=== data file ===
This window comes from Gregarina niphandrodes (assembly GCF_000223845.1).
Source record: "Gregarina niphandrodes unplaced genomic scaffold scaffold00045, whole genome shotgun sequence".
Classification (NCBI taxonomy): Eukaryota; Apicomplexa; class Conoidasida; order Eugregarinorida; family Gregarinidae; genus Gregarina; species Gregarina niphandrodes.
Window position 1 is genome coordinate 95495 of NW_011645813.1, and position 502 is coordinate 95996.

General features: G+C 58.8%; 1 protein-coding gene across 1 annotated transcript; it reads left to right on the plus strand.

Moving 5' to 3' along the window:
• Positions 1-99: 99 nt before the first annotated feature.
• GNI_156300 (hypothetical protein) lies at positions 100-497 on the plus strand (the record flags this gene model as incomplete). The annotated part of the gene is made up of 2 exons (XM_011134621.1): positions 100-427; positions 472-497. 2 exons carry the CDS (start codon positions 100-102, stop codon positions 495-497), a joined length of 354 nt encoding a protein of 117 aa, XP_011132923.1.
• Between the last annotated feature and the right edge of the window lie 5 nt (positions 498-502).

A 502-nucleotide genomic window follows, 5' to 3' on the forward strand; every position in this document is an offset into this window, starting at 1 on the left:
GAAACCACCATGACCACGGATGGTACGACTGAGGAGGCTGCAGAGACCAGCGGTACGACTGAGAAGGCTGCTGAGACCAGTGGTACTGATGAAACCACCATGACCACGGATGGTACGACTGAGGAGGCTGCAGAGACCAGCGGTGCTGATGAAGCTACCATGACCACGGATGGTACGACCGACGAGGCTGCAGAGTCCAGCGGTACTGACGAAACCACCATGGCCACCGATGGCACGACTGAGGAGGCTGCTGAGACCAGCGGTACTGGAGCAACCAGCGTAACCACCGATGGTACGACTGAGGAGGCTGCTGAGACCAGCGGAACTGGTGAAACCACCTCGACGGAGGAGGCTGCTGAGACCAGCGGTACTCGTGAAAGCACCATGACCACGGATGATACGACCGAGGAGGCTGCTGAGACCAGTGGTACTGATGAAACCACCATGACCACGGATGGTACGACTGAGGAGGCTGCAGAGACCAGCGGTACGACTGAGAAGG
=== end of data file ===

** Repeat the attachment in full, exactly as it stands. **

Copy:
This window comes from Gregarina niphandrodes (assembly GCF_000223845.1).
Source record: "Gregarina niphandrodes unplaced genomic scaffold scaffold00045, whole genome shotgun sequence".
Classification (NCBI taxonomy): Eukaryota; Apicomplexa; class Conoidasida; order Eugregarinorida; family Gregarinidae; genus Gregarina; species Gregarina niphandrodes.
Window position 1 is genome coordinate 95495 of NW_011645813.1, and position 502 is coordinate 95996.

General features: G+C 58.8%; 1 protein-coding gene across 1 annotated transcript; it reads left to right on the plus strand.

Moving 5' to 3' along the window:
• Positions 1-99: 99 nt before the first annotated feature.
• GNI_156300 (hypothetical protein) lies at positions 100-497 on the plus strand (the record flags this gene model as incomplete). The annotated part of the gene is made up of 2 exons (XM_011134621.1): positions 100-427; positions 472-497. 2 exons carry the CDS (start codon positions 100-102, stop codon positions 495-497), a joined length of 354 nt encoding a protein of 117 aa, XP_011132923.1.
• Between the last annotated feature and the right edge of the window lie 5 nt (positions 498-502).

A 502-nucleotide genomic window follows, 5' to 3' on the forward strand; every position in this document is an offset into this window, starting at 1 on the left:
GAAACCACCATGACCACGGATGGTACGACTGAGGAGGCTGCAGAGACCAGCGGTACGACTGAGAAGGCTGCTGAGACCAGTGGTACTGATGAAACCACCATGACCACGGATGGTACGACTGAGGAGGCTGCAGAGACCAGCGGTGCTGATGAAGCTACCATGACCACGGATGGTACGACCGACGAGGCTGCAGAGTCCAGCGGTACTGACGAAACCACCATGGCCACCGATGGCACGACTGAGGAGGCTGCTGAGACCAGCGGTACTGGAGCAACCAGCGTAACCACCGATGGTACGACTGAGGAGGCTGCTGAGACCAGCGGAACTGGTGAAACCACCTCGACGGAGGAGGCTGCTGAGACCAGCGGTACTCGTGAAAGCACCATGACCACGGATGATACGACCGAGGAGGCTGCTGAGACCAGTGGTACTGATGAAACCACCATGACCACGGATGGTACGACTGAGGAGGCTGCAGAGACCAGCGGTACGACTGAGAAGG